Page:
A student may obtain a minor in mathematics by completing 18 credit hours of 200 or above level mathematics courses (General Physics can also be used to complete the mathematics minor). The minor generally corresponds to the first two years of an undergraduate degree in mathematics. Courses are for 3 credit hours unless otherwise noted. A course grade of at least C-minus is necessary for a course to fulfill the department’s requirements for a minor.


MATH 101 Introduction to Mathematical Though
t This course focuses on our changing conception of the notion of extension leading to the rise of the various branches of mathematics and the application of mathematics to describing the universe.

MATH 103 Euclidean Geometry A study of selected books from Euclid's Elements. Topics covered include plane geometry, theory of proportions, and classical arithmetic. Students will also investigate the relation between mathematics and more comprehensive philosophical issues.

MATH 105 College Algebra and Trigonometry Topics include theory of equations, inequalities, trigonometry, logarithms, exponentials, and analytic geometry.

MATH 153 Computer Programming An introduction to problem solving methods and algorithm development. Programming in a high-level language including how to design, code, debug, and document programs using techniques of good programming style. Prerequisite: MATH 105 or equivalent.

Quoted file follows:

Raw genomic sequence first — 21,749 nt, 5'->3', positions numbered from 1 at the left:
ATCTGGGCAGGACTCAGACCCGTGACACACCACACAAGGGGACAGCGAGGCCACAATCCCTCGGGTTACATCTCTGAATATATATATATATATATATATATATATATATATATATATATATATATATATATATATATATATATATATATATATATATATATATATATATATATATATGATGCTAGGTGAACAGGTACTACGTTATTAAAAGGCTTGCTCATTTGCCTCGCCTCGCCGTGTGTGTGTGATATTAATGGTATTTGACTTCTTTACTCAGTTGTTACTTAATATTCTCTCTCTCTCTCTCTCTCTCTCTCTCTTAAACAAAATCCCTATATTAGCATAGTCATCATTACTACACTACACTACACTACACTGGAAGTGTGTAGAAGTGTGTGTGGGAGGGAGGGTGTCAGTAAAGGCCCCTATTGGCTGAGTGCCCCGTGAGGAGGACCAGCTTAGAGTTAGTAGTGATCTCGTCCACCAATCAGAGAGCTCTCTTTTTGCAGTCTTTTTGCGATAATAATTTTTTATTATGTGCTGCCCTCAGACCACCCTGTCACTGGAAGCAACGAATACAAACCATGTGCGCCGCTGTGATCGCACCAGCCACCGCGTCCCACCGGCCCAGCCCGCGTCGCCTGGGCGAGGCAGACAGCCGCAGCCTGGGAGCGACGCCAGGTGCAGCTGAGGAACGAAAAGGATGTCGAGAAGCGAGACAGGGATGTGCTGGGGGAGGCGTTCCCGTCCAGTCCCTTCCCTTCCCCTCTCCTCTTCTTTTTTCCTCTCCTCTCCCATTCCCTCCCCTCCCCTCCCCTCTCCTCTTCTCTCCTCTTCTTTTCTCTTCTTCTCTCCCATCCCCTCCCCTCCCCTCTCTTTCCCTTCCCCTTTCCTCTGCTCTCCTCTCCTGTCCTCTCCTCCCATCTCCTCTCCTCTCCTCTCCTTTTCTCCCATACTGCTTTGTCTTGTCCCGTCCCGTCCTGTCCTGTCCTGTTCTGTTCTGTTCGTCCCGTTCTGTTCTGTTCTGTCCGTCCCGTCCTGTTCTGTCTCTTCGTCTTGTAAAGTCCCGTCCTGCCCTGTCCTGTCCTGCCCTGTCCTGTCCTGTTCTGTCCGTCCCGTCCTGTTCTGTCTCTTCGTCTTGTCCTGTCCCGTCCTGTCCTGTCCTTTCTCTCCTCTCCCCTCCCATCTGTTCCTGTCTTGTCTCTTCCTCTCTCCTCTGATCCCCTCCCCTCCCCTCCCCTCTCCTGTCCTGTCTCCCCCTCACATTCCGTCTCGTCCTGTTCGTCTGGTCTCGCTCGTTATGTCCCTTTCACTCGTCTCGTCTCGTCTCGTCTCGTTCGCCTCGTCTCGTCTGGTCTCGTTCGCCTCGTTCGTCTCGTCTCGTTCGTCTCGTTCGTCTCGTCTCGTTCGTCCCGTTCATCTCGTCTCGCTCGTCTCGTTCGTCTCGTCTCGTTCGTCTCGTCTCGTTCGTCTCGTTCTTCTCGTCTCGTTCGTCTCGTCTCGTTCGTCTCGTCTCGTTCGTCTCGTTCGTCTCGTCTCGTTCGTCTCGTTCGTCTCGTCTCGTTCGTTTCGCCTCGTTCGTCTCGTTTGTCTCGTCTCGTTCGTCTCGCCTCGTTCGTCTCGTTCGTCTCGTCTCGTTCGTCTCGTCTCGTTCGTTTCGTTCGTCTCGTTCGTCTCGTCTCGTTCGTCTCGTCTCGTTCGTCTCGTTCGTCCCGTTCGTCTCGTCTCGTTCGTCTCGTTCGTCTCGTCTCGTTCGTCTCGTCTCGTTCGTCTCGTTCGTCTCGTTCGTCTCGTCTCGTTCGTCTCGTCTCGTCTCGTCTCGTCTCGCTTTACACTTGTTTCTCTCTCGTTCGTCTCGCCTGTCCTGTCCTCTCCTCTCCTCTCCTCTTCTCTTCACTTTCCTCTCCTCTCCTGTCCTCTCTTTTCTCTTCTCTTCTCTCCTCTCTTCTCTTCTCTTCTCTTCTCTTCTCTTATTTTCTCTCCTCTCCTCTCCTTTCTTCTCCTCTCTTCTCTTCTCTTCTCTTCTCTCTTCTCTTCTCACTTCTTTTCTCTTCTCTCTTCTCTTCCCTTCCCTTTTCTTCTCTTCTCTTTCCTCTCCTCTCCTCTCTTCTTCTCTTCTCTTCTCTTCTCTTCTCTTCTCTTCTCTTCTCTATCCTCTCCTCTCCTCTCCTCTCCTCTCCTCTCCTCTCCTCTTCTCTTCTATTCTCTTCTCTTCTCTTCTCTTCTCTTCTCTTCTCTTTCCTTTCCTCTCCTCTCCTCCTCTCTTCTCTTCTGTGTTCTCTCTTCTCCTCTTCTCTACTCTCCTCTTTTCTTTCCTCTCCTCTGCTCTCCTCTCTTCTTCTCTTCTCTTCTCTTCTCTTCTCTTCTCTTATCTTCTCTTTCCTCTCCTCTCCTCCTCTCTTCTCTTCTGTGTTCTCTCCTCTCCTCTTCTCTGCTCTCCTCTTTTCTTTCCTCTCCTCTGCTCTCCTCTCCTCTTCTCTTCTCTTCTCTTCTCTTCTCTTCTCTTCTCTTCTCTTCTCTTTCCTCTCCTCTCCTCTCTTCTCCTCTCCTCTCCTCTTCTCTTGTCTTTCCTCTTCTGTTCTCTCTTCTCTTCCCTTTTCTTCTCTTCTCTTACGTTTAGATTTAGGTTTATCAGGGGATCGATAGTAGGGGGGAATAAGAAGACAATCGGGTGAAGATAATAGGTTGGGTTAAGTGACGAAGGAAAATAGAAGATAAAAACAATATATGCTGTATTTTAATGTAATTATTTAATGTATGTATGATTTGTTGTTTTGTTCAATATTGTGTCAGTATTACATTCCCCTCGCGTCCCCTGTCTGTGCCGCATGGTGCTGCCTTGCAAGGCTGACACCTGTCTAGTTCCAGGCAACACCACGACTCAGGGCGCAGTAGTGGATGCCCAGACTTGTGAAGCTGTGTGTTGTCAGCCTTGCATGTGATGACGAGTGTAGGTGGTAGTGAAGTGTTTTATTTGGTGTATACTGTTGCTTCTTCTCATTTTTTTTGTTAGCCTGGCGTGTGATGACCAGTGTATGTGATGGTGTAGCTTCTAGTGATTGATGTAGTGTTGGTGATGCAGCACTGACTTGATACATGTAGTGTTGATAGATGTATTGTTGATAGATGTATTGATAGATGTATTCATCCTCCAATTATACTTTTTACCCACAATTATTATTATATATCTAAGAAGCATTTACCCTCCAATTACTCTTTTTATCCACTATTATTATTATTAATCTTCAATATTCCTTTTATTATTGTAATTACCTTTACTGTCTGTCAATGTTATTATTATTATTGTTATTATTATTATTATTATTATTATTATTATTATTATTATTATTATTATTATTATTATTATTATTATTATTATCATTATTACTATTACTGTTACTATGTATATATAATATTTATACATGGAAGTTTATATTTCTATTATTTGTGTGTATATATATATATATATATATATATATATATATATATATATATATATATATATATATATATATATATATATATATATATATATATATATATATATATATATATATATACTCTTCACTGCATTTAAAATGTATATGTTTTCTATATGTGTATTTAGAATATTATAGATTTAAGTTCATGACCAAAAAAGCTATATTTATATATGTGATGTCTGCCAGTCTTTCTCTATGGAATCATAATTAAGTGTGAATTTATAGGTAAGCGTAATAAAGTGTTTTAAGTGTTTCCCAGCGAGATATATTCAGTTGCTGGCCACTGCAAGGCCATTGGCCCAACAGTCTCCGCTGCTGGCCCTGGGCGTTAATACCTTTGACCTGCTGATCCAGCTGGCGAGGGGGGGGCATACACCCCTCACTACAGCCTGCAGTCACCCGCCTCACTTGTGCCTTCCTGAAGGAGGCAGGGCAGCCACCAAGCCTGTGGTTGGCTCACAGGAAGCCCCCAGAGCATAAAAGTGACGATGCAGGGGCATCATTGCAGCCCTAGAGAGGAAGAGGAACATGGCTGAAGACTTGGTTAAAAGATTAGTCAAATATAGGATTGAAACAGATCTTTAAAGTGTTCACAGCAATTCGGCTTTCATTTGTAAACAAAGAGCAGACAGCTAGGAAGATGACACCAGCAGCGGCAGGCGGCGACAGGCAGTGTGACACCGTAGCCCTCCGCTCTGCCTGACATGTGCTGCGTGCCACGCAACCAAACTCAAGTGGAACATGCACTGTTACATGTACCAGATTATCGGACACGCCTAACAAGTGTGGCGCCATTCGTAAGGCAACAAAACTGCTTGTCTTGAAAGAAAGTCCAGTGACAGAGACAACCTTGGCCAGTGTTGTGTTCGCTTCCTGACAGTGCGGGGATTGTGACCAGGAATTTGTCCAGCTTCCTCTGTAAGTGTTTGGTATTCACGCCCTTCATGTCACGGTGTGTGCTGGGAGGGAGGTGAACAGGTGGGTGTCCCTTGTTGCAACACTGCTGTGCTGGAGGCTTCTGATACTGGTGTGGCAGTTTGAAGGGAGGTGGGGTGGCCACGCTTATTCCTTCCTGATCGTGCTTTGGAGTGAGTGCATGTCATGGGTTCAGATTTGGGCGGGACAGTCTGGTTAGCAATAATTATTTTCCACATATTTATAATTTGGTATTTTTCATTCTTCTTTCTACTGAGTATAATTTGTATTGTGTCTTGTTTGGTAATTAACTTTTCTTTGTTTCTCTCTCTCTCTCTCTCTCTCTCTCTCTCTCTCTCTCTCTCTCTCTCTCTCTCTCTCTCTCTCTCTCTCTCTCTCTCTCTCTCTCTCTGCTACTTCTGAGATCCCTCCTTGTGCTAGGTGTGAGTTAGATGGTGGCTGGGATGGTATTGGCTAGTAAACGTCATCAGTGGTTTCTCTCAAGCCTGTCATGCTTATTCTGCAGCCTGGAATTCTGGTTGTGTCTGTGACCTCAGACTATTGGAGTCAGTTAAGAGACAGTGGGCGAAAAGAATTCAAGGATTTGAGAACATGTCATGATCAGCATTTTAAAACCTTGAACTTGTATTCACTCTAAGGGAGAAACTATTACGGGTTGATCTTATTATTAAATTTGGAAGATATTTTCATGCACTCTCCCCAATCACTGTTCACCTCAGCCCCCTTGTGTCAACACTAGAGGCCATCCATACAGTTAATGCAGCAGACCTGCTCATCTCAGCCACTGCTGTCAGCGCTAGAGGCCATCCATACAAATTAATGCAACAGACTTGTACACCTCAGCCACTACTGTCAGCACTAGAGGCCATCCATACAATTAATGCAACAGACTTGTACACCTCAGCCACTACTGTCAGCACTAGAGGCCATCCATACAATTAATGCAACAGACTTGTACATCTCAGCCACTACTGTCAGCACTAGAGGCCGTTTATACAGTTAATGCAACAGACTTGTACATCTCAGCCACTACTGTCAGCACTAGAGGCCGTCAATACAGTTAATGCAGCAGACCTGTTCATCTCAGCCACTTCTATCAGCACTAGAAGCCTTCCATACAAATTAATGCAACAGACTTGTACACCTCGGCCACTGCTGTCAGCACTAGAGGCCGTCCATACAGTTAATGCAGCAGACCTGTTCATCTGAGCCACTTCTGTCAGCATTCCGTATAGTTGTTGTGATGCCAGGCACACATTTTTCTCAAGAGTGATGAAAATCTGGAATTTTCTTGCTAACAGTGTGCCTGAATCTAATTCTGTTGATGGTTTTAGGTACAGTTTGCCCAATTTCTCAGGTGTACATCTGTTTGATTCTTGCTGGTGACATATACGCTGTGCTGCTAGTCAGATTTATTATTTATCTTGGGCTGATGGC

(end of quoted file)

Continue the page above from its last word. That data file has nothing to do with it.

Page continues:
MATH 201 Calculus I Basic course in differential calculus with an introduction to integration. Topics covered include limits and continuity, the notion of the derivative, techniques of differentiation, the definite and indefinite integral, and the fundamental theorem of calculus. Prerequisite: MATH 105 or equivalent or permission of the instructor. (4 credit hours)

MATH 202 Calculus II Continuation of MATH 201. Topics include inverse functions, techniques of integration, sequences and series, the conic sections and the polar coordinate system. Prerequisite: MATH 201 or equivalent. (4 credit hours)

MATH 203 Calculus III Continuation of MATH 202. Topics include limits and continuity in three dimensions, vectors, vector functions, partial derivatives, multiple integrals, the notions of gradient, divergence, and curl, and the basic theorems of vector calculus. Prerequisite: MATH 201 or equivalent. (4 credit hours)

MATH 204 Linear Algebra Introduction to the concepts and theory of linear algebra. Topics include vector spaces, bases, matrices, linear mappings, scalar products and orthogonality, determinants, bilinear forms, eigenvalues and eigenvectors, diagonalization, and the spectral theorem. Prerequisite: MATH 203 or equivalent. (4 credit hours)